Johnny Dodd
December 19, 2017 11:00 AM

For the past year, MMA star Ronda Rousey has been famously guarded when asked about her future in the sport that made her a household name.

But there’s one subject that the recently married Rousey, 30, is more than happy to discuss: What drives humans to pummel one another with their fists and their feet?

“It’s an innately human thing, like eating and sleeping,” Rousey — who is the executive producer of the aptly titled series Why We Fight on Verizon’s Go90 free video service — tells PEOPLE.

“It was the first sport that ever existed — two people started fighting and someone else stood and watched.”

According to the former UFC champion Rousey, who — despite two unexpected knockouts in her last two fights — remains one of the most famous female athletes in the world, every fighter has their own individual reasons for stepping into the ring or the cage.

“There is no one answer to why we fight,” says Rousey, a former Olympian who became the first American to win a medal in women’s judo. “My motivations are very different than anyone else’s and I think that’s why this series is so fascinating.”

The mixed martial arts champ’s eight-part web series explores this question by following Golden Gloves champ Zac “Kid Yamaka” Wohlman as he travels the globe, encountering other fighters and trying to understand their reasons for stepping into the ring.

As the series begins, Wohlman, 29, is three days sober from an opioid addiction that began after being prescribed Oxycontin for a broken jaw and threatens to derail his career.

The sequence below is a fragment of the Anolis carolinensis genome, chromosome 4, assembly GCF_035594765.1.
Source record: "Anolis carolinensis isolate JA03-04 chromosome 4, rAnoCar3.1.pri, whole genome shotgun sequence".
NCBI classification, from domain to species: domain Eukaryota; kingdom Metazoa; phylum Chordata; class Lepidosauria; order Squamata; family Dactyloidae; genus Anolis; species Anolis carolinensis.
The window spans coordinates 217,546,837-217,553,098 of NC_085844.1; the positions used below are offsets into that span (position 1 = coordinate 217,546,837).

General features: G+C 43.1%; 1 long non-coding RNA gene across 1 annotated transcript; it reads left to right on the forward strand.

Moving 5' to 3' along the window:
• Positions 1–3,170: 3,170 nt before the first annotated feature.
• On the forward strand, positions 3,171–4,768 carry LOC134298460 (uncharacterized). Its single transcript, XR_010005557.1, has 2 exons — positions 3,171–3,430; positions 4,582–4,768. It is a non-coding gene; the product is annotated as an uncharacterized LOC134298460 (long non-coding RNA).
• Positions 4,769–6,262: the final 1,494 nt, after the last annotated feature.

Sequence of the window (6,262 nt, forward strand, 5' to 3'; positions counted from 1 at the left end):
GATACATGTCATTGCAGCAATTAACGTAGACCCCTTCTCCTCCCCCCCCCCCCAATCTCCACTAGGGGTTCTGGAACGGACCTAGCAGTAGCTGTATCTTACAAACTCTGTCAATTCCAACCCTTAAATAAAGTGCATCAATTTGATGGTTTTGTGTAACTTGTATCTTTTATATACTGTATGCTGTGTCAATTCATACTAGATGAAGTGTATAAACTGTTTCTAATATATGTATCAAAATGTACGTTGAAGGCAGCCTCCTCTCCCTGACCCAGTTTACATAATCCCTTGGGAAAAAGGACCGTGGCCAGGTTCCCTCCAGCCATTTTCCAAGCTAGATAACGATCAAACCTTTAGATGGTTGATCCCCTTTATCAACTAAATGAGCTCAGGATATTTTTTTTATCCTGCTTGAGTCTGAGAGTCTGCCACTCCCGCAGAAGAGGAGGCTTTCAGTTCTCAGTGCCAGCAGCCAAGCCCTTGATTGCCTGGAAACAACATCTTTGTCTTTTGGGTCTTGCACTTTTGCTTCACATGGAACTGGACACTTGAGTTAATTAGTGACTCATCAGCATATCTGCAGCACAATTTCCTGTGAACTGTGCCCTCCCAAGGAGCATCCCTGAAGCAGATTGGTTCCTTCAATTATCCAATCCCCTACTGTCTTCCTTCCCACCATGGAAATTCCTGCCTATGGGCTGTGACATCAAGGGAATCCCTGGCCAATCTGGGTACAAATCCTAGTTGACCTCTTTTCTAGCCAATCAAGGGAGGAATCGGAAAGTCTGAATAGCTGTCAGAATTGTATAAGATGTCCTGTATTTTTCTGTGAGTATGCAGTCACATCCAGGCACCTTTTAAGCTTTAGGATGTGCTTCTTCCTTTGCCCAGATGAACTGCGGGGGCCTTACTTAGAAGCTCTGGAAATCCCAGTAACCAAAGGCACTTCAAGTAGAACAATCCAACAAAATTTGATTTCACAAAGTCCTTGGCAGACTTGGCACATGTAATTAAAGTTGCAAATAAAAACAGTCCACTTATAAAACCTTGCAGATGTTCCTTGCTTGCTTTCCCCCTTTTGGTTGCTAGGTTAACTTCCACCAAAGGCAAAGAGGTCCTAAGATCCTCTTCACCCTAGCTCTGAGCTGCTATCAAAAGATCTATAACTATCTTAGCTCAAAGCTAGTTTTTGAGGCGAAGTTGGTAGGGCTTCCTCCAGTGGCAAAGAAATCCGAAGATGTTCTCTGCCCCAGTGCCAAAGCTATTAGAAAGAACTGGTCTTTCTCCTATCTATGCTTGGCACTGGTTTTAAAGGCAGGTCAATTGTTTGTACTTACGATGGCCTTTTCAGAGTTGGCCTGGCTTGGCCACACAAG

“He’s the most raw and authentic guy,” says Rousey. “And, I think, what you take away after watching this series is that we’re all fighters. It’s in everyone and you begin to relate not only to Zac, but to every single person who he encounters, who you might normally think had nothing to do with you.”

Which is exactly what makes the gritty, gripping series so fascinating to watch. “You see someone in professional wrestling getting things banged into their head and you think, ‘That guy’s is nothing like me,’ ” Rousey says.

“But after watching this, you realize, ‘You know what? In the same situation I might have been just like him.’ ”

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Rousey’s motivation for grappling with this question comes at a time, she insists, when this innate, primal drive is currently under attack by what she calls our “bubble-wrapped society”— something she believes is having a “negative and unhealthy” impact on our collective psyche.

“I think it’s actually being suppressed in an unhealthy way in our culture and it’s leading people to very unhealthy behavior,” she says.

“So I think that really showing the humanity in fighting is something important that people need to see, because they’ve been separating themselves from it for too long, and it’s affecting our society negatively. I think that we are meant to feel things, even if they aren’t pleasant.”

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